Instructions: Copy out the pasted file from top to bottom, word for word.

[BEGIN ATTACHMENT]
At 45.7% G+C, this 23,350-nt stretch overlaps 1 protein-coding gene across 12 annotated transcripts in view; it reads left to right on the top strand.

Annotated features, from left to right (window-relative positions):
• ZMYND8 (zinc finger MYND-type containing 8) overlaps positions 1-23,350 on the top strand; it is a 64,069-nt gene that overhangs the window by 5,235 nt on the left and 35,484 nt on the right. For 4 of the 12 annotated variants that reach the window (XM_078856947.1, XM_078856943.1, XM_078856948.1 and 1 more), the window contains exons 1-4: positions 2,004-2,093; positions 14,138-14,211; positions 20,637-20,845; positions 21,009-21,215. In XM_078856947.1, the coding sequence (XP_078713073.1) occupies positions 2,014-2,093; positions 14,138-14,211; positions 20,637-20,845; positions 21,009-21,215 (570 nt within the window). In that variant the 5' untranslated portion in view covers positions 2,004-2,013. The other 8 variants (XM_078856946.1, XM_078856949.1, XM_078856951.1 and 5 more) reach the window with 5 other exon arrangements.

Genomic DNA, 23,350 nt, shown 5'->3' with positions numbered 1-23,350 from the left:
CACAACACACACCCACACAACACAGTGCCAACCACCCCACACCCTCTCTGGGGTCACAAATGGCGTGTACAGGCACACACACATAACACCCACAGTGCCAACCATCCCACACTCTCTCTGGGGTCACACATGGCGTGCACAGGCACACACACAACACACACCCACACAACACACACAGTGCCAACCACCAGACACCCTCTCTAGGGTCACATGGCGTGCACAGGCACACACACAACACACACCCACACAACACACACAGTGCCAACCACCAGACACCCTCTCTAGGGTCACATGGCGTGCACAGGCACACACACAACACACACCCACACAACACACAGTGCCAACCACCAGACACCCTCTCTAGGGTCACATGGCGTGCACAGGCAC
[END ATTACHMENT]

At 45.7% G+C, this 23,350-nt stretch overlaps 1 protein-coding gene across 12 annotated transcripts in view; it reads left to right on the top strand.

Annotated features, from left to right (window-relative positions):
• ZMYND8 (zinc finger MYND-type containing 8) overlaps positions 1-23,350 on the top strand; it is a 64,069-nt gene that overhangs the window by 5,235 nt on the left and 35,484 nt on the right. For 4 of the 12 annotated variants that reach the window (XM_078856947.1, XM_078856943.1, XM_078856948.1 and 1 more), the window contains exons 1-4: positions 2,004-2,093; positions 14,138-14,211; positions 20,637-20,845; positions 21,009-21,215. In XM_078856947.1, the coding sequence (XP_078713073.1) occupies positions 2,014-2,093; positions 14,138-14,211; positions 20,637-20,845; positions 21,009-21,215 (570 nt within the window). In that variant the 5' untranslated portion in view covers positions 2,004-2,013. The other 8 variants (XM_078856946.1, XM_078856949.1, XM_078856951.1 and 5 more) reach the window with 5 other exon arrangements.

Genomic DNA, 23,350 nt, shown 5'->3' with positions numbered 1-23,350 from the left:
CACAACACACACCCACACAACACAGTGCCAACCACCCCACACCCTCTCTGGGGTCACAAATGGCGTGTACAGGCACACACACATAACACCCACAGTGCCAACCATCCCACACTCTCTCTGGGGTCACACATGGCGTGCACAGGCACACACACAACACACACCCACACAACACACACAGTGCCAACCACCAGACACCCTCTCTAGGGTCACATGGCGTGCACAGGCACACACACAACACACACCCACACAACACACACAGTGCCAACCACCAGACACCCTCTCTAGGGTCACATGGCGTGCACAGGCACACACACAACACACACCCACACAACACACAGTGCCAACCACCAGACACCCTCTCTAGGGTCACATGGCGTGCACAGGCAC